FOMC Minutes -- What was mentioned and why the dollar wasn't ~ Steve Blitz Morning Notes
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Wednesday, April 8, 2009

FOMC Minutes -- What was mentioned and why the dollar wasn't

Given the way in which financial events and new programs to reliquefy markets unfold, the minutes are a bit less newsworthy than they used to be in the sense that there isn't much surprise when it comes to knowing what the Fed is thinking. Still, there is always a tidbit or two that makes for interesting reading and ready comment.

This passage in the minutes qualifies (italics mine):

Several participants said that the degree and pervasiveness of the decline in foreign economic activity was one of the most notable developments since the January meeting. In light of this development, it was widely agreed that exports were not likely to be a source of support for U.S. economic activity in the near term.

Were they thinking in January that the export markets would hold up? When I read this and then looked back at policy these past several years it seems as if the FOMC doesn't quite understand just how interconnected the world is and how Fed policies can set off a domino effect of reactions around the globe -- not always to the good (see the recent run up in oil and food prices).

I have to believe the Committee members know better than this expression of surprise in the minutes indicate. Giving them this poetic license with the language in the minutes, my inclination focuses on what wasn't said -- or at least reported in the minutes (they are not necessarily one and the same).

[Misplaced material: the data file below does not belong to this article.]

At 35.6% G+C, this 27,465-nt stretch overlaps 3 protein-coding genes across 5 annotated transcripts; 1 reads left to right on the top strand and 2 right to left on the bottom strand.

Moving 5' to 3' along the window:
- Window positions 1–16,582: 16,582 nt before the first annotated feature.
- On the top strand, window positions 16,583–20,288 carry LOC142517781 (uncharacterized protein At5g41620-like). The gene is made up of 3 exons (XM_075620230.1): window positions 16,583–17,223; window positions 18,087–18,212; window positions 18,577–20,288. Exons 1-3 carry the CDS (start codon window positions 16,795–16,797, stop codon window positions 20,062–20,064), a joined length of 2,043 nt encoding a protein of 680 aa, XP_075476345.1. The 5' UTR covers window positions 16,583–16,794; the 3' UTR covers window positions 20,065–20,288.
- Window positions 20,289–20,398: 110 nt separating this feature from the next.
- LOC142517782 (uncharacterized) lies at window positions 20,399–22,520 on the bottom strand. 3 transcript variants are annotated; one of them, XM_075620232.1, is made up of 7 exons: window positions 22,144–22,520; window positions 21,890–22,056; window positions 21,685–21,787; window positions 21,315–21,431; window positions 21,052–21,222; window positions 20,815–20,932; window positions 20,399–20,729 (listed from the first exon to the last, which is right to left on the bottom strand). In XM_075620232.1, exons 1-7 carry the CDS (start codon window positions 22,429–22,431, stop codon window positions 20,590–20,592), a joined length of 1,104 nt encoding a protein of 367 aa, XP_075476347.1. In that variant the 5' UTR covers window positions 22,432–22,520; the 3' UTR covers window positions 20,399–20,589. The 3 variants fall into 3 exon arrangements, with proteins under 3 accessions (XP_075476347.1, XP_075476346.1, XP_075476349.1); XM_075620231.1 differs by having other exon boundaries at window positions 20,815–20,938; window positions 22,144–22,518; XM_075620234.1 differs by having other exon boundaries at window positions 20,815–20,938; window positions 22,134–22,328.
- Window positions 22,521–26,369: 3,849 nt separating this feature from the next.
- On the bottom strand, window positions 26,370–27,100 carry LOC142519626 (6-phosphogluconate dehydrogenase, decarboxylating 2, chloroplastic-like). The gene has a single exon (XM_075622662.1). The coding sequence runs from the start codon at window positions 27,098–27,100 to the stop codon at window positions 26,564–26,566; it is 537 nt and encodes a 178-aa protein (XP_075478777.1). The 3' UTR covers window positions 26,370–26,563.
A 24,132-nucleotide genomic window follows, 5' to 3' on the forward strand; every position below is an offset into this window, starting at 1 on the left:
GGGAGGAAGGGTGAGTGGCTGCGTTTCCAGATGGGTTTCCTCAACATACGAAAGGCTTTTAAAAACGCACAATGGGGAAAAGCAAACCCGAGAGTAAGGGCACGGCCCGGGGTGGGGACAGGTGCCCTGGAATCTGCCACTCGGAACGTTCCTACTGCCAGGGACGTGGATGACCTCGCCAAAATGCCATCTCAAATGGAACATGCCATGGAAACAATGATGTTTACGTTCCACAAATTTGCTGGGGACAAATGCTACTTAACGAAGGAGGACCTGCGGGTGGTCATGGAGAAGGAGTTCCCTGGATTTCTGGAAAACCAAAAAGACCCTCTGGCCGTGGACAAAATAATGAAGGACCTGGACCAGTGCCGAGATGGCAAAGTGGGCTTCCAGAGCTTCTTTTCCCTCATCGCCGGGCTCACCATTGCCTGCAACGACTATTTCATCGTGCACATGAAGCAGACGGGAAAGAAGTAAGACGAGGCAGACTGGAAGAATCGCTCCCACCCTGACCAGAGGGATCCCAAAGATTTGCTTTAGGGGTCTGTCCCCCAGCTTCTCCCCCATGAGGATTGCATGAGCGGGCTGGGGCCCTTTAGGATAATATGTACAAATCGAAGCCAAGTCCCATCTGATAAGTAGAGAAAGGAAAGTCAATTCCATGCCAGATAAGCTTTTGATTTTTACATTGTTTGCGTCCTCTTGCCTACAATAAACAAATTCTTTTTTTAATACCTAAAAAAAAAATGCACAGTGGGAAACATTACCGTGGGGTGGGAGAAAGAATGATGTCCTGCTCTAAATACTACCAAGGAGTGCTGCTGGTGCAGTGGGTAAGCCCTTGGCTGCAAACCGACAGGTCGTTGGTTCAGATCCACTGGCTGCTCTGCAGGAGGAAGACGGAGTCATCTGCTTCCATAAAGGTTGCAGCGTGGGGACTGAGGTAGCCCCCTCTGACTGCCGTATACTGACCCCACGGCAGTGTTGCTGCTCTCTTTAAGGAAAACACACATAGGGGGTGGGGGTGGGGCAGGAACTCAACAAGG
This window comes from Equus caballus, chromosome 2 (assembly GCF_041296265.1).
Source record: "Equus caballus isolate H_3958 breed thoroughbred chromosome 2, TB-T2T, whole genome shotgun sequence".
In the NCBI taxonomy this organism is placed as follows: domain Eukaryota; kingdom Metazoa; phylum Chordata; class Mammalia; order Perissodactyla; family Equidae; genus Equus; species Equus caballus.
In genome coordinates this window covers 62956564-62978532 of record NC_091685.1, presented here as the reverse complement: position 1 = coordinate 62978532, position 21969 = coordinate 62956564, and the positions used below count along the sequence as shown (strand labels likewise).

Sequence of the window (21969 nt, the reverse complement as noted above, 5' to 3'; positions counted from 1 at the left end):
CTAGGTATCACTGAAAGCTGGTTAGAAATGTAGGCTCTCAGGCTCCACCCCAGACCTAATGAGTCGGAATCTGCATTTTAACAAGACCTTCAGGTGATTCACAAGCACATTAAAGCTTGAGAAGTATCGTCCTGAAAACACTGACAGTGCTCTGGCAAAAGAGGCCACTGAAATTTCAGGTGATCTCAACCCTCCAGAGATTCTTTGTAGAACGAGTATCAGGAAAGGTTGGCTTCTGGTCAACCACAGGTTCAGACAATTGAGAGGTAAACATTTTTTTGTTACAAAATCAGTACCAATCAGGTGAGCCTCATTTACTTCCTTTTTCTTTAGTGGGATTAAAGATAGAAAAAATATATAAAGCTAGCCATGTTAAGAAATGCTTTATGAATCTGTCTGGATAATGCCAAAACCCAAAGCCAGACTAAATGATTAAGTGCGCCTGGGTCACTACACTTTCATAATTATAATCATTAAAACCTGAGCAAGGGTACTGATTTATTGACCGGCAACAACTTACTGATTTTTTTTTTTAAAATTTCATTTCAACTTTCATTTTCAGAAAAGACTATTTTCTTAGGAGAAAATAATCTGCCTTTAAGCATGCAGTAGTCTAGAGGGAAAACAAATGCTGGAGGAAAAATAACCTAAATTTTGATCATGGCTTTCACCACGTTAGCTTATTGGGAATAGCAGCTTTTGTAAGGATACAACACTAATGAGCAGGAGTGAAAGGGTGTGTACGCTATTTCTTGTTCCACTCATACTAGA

There was only one mention of the dollar's FX value, and that to only point out dollar appreciation against the yen and how the dollar is doing against the major currencies. Considering the amount of debt being issued and the extent of foreign participation in the U.S. capital markets (China, for one) I would think some mention of the dollar and foreign holdings would be warranted. Perhaps it will be mentioned in the next meeting, which will be post G-20 and the hub-bub regarding China's concern about the value of its dollar holdings.

The minutes also contained this:

Several expressed concern that inflation was likely to persist below desired levels, with a few pointing to the risk of deflation. Even without a continuation of outright price declines, falling expectations of inflation would raise the real rate of interest and thus increase the burden of debt and further restrain the economy.

Those several are absolutely right. The Fed recognizes the obvious danger of deflation and wants positive inflation expectations, not too hot but not too cold either, and they are clearly committed to keeping these expectations warm.

Summing up everything being done to revive the credit markets, the economy, and to keep inflation from dropping below target, and then add in the lack of comment regarding dollar FX and foreign ownership of U.S. Treasury debt, I find it near impossible to come away with any conclusion other than that the dollar will fall and the Fed really isn't particularly concerned (see my 4/2 blog).

The Fed funds futures market is pricing a 50bp funds rate by the end of the year and a 75bp funds rate in spring 2010 and 1.25% by the fall.

Redressing the imbalance in the value of the dollar is necessary, though not necessarily sufficient, to restore economic growth.

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